With the release of a new instalment of the Mission Impossible franchise, it’s become blindingly obvious that the ‘impossible’ missions are more ‘highly unlikely’ tasks that the lead action hero inevitably pulls off. As Benji (Simon Pegg) talks our male lead Ethan Hunt (Tom Cruise) through the risky task of jumping into a spinning vortex of water/doom, Hunt predictably shouts ‘that’s impossible!’ Now, I’ve never tried to willingly chuck myself into a large pool of H2O but I don’t think it would be impossible. But then I guess it’s always easier said than done, especially for the person who isn’t performing that task. Like Benji, who quips that ‘it’s definitely not impossible’- and this is after explaining that Hunt will have to insert a key card into an underwater reader with a 3 minute oxygen supply and a bullet ridden Benji if the card does not read correctly. It’s starting to make the usual 9-5-office job sound quite heavenly, isn’t it?
The plot is established in the beginning with an anti-IMF gang called ‘The Syndicate’ a rogue nation that is trained to take down opponents in the manner of IMF. Sean Harris, most noticeable as the terrifying drug lord in the Michael Caine thriller Harry Brown, navigates as the movies central villain, Solomon Lane. He has the delusional view that killing foreign dignitary’s and starting civil wars are necessary for change. This is the only point of view I wish the movie explored a bit more, mainly because it didn’t make any sense. In fact, despite the constant muttering of ‘The Syndicate’, I left the cinema confused about what the film was even about. Basically, the plot was so simple that the movie felt slightly pointless. The convoluted idea that ex British intelligence agents created The Syndicate seemed a bit too Skyfall.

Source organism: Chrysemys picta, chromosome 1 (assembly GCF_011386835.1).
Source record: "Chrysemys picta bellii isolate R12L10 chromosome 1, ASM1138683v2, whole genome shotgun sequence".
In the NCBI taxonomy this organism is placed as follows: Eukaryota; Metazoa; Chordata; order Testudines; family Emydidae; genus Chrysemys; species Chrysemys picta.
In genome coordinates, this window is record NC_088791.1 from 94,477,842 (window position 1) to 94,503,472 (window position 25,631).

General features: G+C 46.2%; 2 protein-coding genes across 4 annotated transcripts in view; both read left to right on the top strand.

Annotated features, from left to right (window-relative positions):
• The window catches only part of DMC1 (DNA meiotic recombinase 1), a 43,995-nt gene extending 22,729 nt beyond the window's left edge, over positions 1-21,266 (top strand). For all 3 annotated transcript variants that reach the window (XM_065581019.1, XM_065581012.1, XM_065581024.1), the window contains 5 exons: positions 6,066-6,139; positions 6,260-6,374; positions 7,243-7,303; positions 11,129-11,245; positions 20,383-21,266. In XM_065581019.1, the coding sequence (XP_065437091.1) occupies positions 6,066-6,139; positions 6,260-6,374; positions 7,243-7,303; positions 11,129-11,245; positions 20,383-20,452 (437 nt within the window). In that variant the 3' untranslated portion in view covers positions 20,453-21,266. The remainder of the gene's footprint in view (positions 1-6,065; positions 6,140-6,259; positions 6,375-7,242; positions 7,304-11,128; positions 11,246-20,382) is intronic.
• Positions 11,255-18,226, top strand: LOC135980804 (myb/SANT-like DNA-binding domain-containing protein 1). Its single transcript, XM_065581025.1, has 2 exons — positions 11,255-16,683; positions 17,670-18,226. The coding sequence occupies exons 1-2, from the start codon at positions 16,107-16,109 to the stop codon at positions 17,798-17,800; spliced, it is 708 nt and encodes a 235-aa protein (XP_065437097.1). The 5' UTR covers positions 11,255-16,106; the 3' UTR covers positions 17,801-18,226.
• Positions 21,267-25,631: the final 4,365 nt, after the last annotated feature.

Rogue Nation does however; contain gorgeous locations such as Morocco, Vienna and London, flicking from dry and exotic to drab and dreary in a second. And although not the most experimental film out there, the use of canted and Dutch angles to indicate the presence of villain Solomon Lane gave the film stylistic brownie points.
The main attraction of the film takes the form of gorgeous newcomer Rebecca Ferguson, the Swedish actress portrays the films femme fatale, Ilsa Faust. She is manipulative, sexy and dangerous. Her character seems to be working for every agency out there and the audience often feel cautious of her flippant nature leading us to get frustrated when she favours Hunt one second and Lane the next. Her appearances throughout the film are as refreshing as they are entertaining as they adhere to the much needed femme fatale role in Hollywood.
Jeremy Renner returns as William Brandt but his role is so forgettable that if it was taken out, the audience would hardly even notice. Becoming one of Cruise’s highest debuts in years, Tom Cruise definitely isn’t going to be bringing in any Oscars as Ethan Hunt but if you observe all the entertaining action sequences and ‘impossible’ stunts, you overlook the fact that Cruise is a bit weird in real life.
Overall, a highly entertaining film that maintains its target audience and thrills its competitors; even if it does seem unnecessarily long.
Film and TV Editor